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slopes, elasticities, and adjusted relationship measures from regressions of objects per child on full value of property wealth per child. Applications of these measures by numerous researchers in the years that followed demonstrated the lack of wealth neutrality in the states, whether or not they had adopted a form of power equalizing.25 Some state legislatures did change their systems to a form of power equalizing, although none moved to a fully implemented system. In 1986-87, six states used some form of this system, although by 1993-94 the number had dropped to two (Gold et al., 1995).
Research using the wealth neutrality concept continues to this day. Using 1991-92 data, the U.S. General Accounting Office recently completed a study that concluded that fiscal neutrality has not been achieved in most states: "Although most states pursued strategies to supplement the local funding of poor school districts, wealthier districts in 37 states had more total (state and local combined) funding than poor districts in the 1991-92 school year. This disparity existed even after adjusting for differences in geographic and student need-related education costs" (1997:2).26
Some economists advocate the use of broader tax bases to fund education in order to make it more fiscally neutral and more acceptable to taxpayers (Strauss, 1995). Legal scholars are moving to new arguments in the face of defeats in state courts and perhaps a desire to look at outputs, as described by Minorini and Sugarman in their discussion of adequacy in Chapter 6 of this volume.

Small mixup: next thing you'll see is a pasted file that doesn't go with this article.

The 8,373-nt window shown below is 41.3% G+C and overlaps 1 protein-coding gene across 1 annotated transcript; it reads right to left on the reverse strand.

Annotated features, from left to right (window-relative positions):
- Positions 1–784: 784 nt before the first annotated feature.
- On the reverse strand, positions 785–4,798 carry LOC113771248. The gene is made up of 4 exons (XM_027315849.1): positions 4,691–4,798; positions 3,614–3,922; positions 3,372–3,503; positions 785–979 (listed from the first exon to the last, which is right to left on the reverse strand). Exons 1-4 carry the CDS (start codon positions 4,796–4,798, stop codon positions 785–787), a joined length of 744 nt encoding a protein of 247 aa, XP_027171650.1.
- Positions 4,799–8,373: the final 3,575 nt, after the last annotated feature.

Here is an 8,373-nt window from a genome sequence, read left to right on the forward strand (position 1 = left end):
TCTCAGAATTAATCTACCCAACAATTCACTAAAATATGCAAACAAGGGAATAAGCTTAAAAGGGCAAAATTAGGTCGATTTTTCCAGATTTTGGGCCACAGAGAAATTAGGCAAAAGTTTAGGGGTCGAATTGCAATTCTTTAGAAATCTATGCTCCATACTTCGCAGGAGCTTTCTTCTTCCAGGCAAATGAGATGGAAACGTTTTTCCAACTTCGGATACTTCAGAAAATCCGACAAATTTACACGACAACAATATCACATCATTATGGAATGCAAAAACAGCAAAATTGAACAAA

Horizontal equity, as a children's concept, specifies that equally situated children should be treated equally.27 A challenge to users of the concept is how to identify students who are "equally situated." When analyzing inputs, researchers have usually defined general education, at-risk (or educationally disadvantaged), and special education students as separate groups. Intra-group equality of inputs is a reasonable criteria to apply to these groups. When the focus moves to outputs, however, horizontal equity is more difficult to apply. Nobody argues that outputs (such as achievement scores or graduation rates) should be the same (perfectly horizontally equitable) for all students. On the other hand, we do not use distinctions such as at-risk or disabled students to justify differences in outputs.28 Perhaps the idea of a sufficiently high level of achievement for all (one possible version of the adequacy idea) is a more meaningful concept for outputs than is horizontal equity.
The concept of horizontal equity has been used both ex ante and ex post, although most school finance research work and evidence submitted in court cases is ex post. Historically, analysts have applied the horizontal equity criterion to states and their districts, but increasingly schools are being compared this way as well. The concept with respect to inputs is well suited to school-level analysis, since funds targeted and students served by general education programs